2017 - Volume #41, Issue #4, Page #06[ Sample Stories From This Issue | List of All Stories In This Issue | Print this story | Read this issue]
He Gives Old Jeeps New Life
“The 60 hp., 4-cylinder, flathead gas engine is simple to work on and tough as nails,” says Nelson. “If you have spark, some compression and gas, they’ll run forever. The challenge is finding them. There are fewer every year.”
Often times the engine is frozen from sitting around for years. To unfreeze an engine, Nelson likes to use diesel fuel in the cylinders. “It works slow, but if they break loose, they are oiled right away,” he says.
He suggests hanging a pail of rocks on the end of a 10-ft. pipe attached to the crank. “Leave it there to pull steady for a few days, and then if you’re lucky, one day the bucket will be on the ground,” says Nelson.
Occasionally he does have to add a set of piston rings. To create the replica WWII look, tailgates are replaced with steel plates, and the spare tire is moved from the side to the back. The big enemy is rust. It takes a lot of sandpaper, wire wheels, and his secret weapons, toilet bowl cleaner and water.
“The cleaner eats the rust away,” says Nelson. “I’ll stick moving parts that are rusted up in water for a day, and that frees them up.”
Nelson, a self-described “wrencher” since high school, has bought and sold cars his entire life. For a number of years he restored tractors, but it was hard to make any money on them. A little over 4 years ago, he bought a WWII era Jeep, fixed it up, and sold it for a profit. He’s sold another dozen replica Jeeps since, with others he has purchased going for parts.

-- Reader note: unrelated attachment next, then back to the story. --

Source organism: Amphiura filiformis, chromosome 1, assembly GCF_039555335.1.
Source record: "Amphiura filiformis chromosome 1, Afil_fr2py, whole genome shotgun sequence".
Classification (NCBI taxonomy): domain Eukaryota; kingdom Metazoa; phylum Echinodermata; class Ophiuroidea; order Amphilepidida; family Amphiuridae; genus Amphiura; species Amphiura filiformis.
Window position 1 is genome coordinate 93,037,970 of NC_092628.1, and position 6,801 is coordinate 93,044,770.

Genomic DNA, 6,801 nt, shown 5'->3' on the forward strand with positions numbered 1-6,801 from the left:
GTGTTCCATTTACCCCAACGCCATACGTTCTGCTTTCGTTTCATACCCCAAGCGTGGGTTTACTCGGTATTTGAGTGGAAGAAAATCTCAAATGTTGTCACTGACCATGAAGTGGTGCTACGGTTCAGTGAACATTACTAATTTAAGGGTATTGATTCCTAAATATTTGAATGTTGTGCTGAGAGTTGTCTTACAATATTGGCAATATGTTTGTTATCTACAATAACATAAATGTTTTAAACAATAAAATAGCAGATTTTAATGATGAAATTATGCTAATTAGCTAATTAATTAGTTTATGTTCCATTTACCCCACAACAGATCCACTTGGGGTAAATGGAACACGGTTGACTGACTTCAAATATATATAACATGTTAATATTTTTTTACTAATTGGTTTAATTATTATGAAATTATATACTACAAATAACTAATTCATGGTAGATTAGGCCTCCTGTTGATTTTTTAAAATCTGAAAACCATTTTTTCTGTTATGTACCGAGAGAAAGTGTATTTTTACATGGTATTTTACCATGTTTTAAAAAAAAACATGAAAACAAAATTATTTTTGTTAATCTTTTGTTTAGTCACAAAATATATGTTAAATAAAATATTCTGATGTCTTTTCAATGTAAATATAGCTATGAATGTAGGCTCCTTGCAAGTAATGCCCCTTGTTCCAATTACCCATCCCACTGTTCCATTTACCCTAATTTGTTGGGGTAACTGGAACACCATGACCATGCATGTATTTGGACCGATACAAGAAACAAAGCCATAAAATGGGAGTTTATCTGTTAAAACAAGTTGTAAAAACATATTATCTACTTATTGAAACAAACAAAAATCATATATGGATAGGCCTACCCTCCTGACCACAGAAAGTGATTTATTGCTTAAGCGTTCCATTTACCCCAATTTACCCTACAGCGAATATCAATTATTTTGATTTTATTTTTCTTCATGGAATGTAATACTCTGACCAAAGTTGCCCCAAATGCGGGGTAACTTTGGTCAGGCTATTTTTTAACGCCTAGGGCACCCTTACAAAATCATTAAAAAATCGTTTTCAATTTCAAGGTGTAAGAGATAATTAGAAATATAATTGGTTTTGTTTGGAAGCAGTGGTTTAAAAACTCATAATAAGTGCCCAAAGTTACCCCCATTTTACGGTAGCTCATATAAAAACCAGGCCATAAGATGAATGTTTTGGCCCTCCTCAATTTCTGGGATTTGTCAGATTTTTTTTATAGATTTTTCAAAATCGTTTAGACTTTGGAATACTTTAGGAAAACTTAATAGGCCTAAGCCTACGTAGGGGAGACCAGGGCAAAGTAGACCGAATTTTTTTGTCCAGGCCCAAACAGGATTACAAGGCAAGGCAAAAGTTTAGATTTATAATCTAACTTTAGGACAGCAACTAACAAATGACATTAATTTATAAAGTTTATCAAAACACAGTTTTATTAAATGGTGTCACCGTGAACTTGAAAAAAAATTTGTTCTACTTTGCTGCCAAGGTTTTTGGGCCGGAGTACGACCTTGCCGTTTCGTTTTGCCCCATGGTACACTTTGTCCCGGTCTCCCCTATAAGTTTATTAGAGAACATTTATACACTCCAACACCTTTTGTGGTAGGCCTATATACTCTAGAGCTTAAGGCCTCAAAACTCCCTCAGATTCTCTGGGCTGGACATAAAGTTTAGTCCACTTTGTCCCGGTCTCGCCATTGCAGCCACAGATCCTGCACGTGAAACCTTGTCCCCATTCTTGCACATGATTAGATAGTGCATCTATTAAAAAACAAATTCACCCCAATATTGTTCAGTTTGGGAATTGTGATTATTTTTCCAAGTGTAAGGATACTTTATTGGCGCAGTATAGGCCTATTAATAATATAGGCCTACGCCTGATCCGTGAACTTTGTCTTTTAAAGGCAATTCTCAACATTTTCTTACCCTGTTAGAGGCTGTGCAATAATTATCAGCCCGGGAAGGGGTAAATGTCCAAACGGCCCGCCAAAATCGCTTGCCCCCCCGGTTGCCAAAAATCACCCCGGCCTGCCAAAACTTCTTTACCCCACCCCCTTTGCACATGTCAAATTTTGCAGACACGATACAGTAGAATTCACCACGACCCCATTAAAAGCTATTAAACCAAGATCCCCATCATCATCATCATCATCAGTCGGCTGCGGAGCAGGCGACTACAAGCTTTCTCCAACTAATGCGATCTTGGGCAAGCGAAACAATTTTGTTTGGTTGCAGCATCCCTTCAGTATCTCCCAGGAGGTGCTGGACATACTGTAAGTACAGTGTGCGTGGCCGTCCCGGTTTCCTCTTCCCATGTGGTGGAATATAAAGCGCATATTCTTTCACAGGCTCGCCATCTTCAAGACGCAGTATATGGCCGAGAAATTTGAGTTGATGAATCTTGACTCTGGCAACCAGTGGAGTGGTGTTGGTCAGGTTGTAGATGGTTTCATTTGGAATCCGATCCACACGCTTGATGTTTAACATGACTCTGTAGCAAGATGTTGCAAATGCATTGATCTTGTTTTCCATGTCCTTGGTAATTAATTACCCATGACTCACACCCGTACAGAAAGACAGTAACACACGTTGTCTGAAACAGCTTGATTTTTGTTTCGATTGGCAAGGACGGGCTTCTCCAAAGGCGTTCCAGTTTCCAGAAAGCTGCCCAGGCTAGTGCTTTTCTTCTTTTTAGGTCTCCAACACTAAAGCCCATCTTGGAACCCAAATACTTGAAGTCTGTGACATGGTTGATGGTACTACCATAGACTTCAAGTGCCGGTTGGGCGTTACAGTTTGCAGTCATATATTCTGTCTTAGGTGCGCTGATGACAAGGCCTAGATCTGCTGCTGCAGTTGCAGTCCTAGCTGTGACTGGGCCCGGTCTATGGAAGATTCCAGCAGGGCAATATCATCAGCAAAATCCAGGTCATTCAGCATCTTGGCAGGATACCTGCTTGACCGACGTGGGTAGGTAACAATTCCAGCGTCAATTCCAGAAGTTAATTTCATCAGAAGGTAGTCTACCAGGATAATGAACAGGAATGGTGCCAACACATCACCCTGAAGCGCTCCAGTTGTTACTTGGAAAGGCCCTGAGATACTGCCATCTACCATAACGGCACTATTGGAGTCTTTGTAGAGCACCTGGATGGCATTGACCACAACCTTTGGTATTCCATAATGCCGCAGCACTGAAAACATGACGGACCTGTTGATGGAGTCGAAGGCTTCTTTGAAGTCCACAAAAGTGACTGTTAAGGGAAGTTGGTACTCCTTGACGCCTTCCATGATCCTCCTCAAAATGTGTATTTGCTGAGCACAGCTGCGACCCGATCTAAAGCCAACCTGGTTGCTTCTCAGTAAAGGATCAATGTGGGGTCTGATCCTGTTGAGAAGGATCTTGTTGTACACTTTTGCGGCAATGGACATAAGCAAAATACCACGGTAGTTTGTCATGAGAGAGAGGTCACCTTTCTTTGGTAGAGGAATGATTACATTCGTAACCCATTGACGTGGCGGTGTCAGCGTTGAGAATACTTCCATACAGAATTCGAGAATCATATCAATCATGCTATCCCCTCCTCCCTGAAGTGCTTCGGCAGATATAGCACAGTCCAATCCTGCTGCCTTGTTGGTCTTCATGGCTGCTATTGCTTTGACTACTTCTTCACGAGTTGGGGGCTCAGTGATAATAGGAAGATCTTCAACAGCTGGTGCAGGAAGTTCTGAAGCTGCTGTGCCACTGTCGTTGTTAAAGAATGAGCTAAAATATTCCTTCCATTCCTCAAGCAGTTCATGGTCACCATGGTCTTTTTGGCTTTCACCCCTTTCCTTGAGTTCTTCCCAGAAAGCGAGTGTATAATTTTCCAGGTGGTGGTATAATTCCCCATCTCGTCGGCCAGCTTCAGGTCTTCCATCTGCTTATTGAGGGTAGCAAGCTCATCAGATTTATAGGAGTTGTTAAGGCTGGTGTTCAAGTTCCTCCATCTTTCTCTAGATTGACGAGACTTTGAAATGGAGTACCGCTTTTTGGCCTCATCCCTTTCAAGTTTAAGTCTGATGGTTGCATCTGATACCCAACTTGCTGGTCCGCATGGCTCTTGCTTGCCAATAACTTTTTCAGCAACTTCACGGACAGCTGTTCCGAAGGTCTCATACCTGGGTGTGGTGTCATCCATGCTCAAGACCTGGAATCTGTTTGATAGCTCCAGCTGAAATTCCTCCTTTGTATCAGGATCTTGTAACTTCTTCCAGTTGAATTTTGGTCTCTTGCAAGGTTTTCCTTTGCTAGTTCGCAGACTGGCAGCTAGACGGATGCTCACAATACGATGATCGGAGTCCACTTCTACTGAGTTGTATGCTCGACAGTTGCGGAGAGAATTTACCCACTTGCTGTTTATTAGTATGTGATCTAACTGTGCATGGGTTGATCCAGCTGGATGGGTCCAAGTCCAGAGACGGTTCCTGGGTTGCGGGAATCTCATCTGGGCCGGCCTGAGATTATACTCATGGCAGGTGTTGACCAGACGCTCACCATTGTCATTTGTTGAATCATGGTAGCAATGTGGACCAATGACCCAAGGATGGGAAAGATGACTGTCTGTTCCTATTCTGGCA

“I’ve got 3 that I bought recently, and 2 may get restored,” he says.
Sometimes the right parts make the Jeep worth buying, explains Nelson. In one case, a seller told him about a Jeep that had been in storage for 26 years. In fact, the back half had been “stored” in a creek and was terribly rusted. The front half was in better shape as it was sticking out of the water.
“I bought it because it had the original 16-in. wheels on it,” says Nelson. “They’re hard to find because most people switched to 15-in. rims so they could use car tires.”
Nelson carefully goes through each Jeep he plans to sell to be sure it is safe to drive. He makes them as authentic as possible, even welding on handholds around the body of the Jeep. They were commonly added during the war so soldiers could help pull a stuck Jeep out of the mud.
His replica Jeeps have been shipped to France, Norway, England and Mexico, as well as around the U.S. He has purchased Jeeps and parts from Michigan to the west side of the Rockies and from Canada to Oklahoma. He’s still looking.
“If FARM SHOW readers have an old Jeep to sell or know of one or even just parts, give me a call,” says Nelson. “I’m always looking.”
What he pays depends on the condition. Purchase prices generally range from $800 to $2,000, with the high end being for one in pretty good shape.
“I just paid $400 for one, but it had a wood top that looked like heck, the motor was frozen so it will take a lot of work,” says Nelson.
Most restored WWII Willys Jeeps sell in the $7,000 to $9,000 price range, but that too can depend. “Back in February a nice one with a trailer sold for $21,000. I just sold one with a trailer that was even nicer, and it only brought $9,000.”
Contact: FARM SHOW Followup, Jon Nelson, Deckslider, 12329 County Road 8 SW, Stewartville, Minn. 55976 (ph 507 533-4815 or 507 202-3794; firstname.lastname@example.org).
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